File #: 19-1277    Name:
Type: Resolution Status: Agenda Ready
File created: 10/12/2018 In control: City Council Legislative Meeting
On agenda: 11/13/2018 Final action:
Title: Development of a Vibrancy and Sustainability Plan for the Torpedo Factory Art Center.
Attachments: 1. 19-1277_Attachment 1 - Prior Lease Structure.pdf, 2. 19-1277_Attachment 2 - Current Lease Structure.pdf, 3. 19-1277_Attachment 3 -Torpedo Factory Governance Studies.pdf, 4. 19-1277_Attachment 4 - Torpedo Factory Arts Center Vibrancy Plan Presentation

City of Alexandria, Virginia







DATE:                     NOVEMBER 7, 2018


TO:                                          THE HONORABLE MAYOR AND MEMBERS OF CITY COUNCIL


FROM:                     MARK B. JINKS, CITY MANAGER   /s/


DOCKET TITLE:                     


Development of a Vibrancy and Sustainability Plan for the Torpedo Factory Art Center.




ISSUE:  Preserving the Torpedo Factory Art Center as a keystone community cultural asset, developing a vibrancy and sustainability plan to improve the vibrancy of the Torpedo Factory Art Center for the benefit of the Alexandria community.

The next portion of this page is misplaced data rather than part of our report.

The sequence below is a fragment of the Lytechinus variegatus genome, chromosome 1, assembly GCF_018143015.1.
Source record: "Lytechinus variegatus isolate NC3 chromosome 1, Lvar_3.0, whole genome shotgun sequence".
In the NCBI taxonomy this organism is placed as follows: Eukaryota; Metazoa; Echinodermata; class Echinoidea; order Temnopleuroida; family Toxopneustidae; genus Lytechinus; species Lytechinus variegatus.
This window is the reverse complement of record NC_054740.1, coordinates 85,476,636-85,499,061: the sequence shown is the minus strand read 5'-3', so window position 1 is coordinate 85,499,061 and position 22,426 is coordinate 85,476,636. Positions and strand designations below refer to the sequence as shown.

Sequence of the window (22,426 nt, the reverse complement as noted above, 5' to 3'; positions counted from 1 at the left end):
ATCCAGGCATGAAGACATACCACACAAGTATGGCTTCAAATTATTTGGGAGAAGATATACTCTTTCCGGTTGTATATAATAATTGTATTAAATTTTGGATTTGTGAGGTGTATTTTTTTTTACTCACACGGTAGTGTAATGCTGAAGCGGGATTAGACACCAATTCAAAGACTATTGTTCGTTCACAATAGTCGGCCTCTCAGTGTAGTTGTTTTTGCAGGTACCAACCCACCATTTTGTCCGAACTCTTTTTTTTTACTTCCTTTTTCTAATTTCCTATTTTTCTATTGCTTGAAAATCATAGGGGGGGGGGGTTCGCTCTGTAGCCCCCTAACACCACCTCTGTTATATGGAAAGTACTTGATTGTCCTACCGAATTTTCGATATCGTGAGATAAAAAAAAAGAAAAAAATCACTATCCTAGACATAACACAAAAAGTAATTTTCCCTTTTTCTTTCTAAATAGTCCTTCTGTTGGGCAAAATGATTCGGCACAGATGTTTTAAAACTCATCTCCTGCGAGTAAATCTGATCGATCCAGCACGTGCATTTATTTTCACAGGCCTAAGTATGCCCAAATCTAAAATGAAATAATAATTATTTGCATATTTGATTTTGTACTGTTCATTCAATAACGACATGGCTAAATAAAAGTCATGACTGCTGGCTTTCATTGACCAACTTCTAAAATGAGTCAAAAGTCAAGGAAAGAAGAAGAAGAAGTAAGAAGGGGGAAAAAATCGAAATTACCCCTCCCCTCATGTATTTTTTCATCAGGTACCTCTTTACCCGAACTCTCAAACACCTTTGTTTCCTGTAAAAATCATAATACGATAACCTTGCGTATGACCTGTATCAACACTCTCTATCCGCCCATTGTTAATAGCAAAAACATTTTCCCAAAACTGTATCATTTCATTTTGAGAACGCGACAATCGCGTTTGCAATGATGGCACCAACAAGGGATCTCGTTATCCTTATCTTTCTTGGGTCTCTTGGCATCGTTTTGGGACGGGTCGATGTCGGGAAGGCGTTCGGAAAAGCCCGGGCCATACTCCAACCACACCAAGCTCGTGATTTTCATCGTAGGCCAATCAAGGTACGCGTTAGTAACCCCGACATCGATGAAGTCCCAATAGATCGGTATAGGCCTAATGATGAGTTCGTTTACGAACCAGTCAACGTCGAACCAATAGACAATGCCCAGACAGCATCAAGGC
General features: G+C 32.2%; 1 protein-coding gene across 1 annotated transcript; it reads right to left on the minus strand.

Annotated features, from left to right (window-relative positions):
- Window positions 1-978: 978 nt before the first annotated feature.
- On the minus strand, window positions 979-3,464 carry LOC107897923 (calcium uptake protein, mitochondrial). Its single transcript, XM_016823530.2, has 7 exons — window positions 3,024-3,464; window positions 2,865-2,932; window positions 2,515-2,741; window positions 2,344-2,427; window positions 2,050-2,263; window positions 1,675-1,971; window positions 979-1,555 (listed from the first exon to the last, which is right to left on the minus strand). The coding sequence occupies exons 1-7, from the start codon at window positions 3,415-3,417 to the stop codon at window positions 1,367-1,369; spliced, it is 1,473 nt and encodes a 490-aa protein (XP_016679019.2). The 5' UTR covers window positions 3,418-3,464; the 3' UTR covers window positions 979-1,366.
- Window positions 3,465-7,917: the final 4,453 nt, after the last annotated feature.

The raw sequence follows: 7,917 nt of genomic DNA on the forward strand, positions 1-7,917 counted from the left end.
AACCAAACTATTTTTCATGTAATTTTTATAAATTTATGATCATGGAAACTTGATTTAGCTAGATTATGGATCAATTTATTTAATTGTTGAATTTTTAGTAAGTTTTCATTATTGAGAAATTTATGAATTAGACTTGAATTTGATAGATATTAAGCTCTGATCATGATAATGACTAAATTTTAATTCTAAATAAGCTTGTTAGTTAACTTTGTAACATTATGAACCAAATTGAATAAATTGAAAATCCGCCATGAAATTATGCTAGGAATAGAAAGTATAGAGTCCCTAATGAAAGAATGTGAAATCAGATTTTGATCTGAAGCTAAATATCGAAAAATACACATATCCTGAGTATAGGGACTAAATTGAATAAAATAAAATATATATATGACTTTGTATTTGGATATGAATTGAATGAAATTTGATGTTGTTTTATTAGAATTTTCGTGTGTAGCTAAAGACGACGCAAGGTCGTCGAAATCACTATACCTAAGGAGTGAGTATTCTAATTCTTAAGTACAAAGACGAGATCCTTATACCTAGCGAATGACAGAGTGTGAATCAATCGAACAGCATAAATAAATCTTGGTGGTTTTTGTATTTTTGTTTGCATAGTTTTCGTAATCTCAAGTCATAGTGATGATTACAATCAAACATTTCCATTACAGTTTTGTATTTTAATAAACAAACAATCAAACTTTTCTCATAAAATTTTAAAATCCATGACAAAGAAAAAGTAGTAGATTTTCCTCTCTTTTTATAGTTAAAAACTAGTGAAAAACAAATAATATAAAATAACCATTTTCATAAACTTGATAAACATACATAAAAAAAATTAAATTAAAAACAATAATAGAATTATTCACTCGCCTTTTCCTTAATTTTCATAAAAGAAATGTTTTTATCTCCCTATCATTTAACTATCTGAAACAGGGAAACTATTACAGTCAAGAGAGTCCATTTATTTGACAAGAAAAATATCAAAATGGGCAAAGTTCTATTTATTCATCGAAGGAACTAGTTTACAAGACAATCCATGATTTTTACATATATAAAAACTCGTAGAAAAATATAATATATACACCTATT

RECOMMENDATION:  That City Council receive and discuss this set of recommendations, hold a public hearing on November 17, and then adopt the following three recommendations:


(1)                     Direct the City Manager to develop, via a public process in coordination with stakeholders, a Torpedo Factory Art Center Vibrancy and Sustainability Plan, and bring that plan to City Council for consideration.


(2)                     Recognize that substantial capital funding, in the order of $10 million to $15 million, will be required in the decade ahead in order to address current and future Torpedo Factory Art Center facility deficiencies, as well as to address to-be-determined future program needs; and


(3)                     Affirm that the City of Alexandria Office of the Arts will continue as the long-term managing entity responsible for management and operations of the Torpedo Factory Art Center,


SUMMARY: Based on the City Office of the Arts staff’s demonstrated and supported ability to effectively manage the operations of the Art Center, the desire and interest in working with the arts community both inside and outside of the building to enhance the experience of the visitors as well as the tenants, and the City’s unique ability to provide capital funding over time to meet the current and future needs of the facility, staff is recommending that the City assume long-term governance responsibility for the Torpedo Factory Art Center and continue to maintain the Art Center’s unique brand identity.